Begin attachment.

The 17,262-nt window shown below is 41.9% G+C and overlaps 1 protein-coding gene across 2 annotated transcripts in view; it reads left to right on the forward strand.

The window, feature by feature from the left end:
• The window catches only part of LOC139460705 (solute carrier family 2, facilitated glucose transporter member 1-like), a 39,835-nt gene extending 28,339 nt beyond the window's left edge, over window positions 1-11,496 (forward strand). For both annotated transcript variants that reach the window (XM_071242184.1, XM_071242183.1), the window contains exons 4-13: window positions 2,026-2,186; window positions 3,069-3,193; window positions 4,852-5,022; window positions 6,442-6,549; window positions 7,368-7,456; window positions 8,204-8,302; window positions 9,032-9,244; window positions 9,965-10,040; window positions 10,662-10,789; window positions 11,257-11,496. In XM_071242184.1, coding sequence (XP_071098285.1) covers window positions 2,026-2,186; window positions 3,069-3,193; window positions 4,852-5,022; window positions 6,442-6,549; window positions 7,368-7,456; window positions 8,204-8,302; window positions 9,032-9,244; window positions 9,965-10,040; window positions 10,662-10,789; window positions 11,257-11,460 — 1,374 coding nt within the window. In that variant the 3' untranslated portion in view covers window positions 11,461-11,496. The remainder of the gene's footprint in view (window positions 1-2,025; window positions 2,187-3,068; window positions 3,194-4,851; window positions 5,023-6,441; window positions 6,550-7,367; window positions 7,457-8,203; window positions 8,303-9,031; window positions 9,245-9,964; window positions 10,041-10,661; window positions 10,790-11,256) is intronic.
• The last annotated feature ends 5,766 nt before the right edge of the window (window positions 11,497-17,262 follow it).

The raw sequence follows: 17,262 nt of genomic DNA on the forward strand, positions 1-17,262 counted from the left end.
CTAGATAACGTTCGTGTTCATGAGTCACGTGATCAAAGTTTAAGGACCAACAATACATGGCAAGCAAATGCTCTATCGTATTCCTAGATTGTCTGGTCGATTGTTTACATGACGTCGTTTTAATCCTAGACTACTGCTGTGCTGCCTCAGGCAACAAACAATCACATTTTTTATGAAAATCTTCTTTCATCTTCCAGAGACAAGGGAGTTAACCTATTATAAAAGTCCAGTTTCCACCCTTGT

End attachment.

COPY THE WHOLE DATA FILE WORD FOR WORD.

The 17,262-nt window shown below is 41.9% G+C and overlaps 1 protein-coding gene across 2 annotated transcripts in view; it reads left to right on the forward strand.

The window, feature by feature from the left end:
• The window catches only part of LOC139460705 (solute carrier family 2, facilitated glucose transporter member 1-like), a 39,835-nt gene extending 28,339 nt beyond the window's left edge, over window positions 1-11,496 (forward strand). For both annotated transcript variants that reach the window (XM_071242184.1, XM_071242183.1), the window contains exons 4-13: window positions 2,026-2,186; window positions 3,069-3,193; window positions 4,852-5,022; window positions 6,442-6,549; window positions 7,368-7,456; window positions 8,204-8,302; window positions 9,032-9,244; window positions 9,965-10,040; window positions 10,662-10,789; window positions 11,257-11,496. In XM_071242184.1, coding sequence (XP_071098285.1) covers window positions 2,026-2,186; window positions 3,069-3,193; window positions 4,852-5,022; window positions 6,442-6,549; window positions 7,368-7,456; window positions 8,204-8,302; window positions 9,032-9,244; window positions 9,965-10,040; window positions 10,662-10,789; window positions 11,257-11,460 — 1,374 coding nt within the window. In that variant the 3' untranslated portion in view covers window positions 11,461-11,496. The remainder of the gene's footprint in view (window positions 1-2,025; window positions 2,187-3,068; window positions 3,194-4,851; window positions 5,023-6,441; window positions 6,550-7,367; window positions 7,457-8,203; window positions 8,303-9,031; window positions 9,245-9,964; window positions 10,041-10,661; window positions 10,790-11,256) is intronic.
• The last annotated feature ends 5,766 nt before the right edge of the window (window positions 11,497-17,262 follow it).

The raw sequence follows: 17,262 nt of genomic DNA on the forward strand, positions 1-17,262 counted from the left end.
CTAGATAACGTTCGTGTTCATGAGTCACGTGATCAAAGTTTAAGGACCAACAATACATGGCAAGCAAATGCTCTATCGTATTCCTAGATTGTCTGGTCGATTGTTTACATGACGTCGTTTTAATCCTAGACTACTGCTGTGCTGCCTCAGGCAACAAACAATCACATTTTTTATGAAAATCTTCTTTCATCTTCCAGAGACAAGGGAGTTAACCTATTATAAAAGTCCAGTTTCCACCCTTGT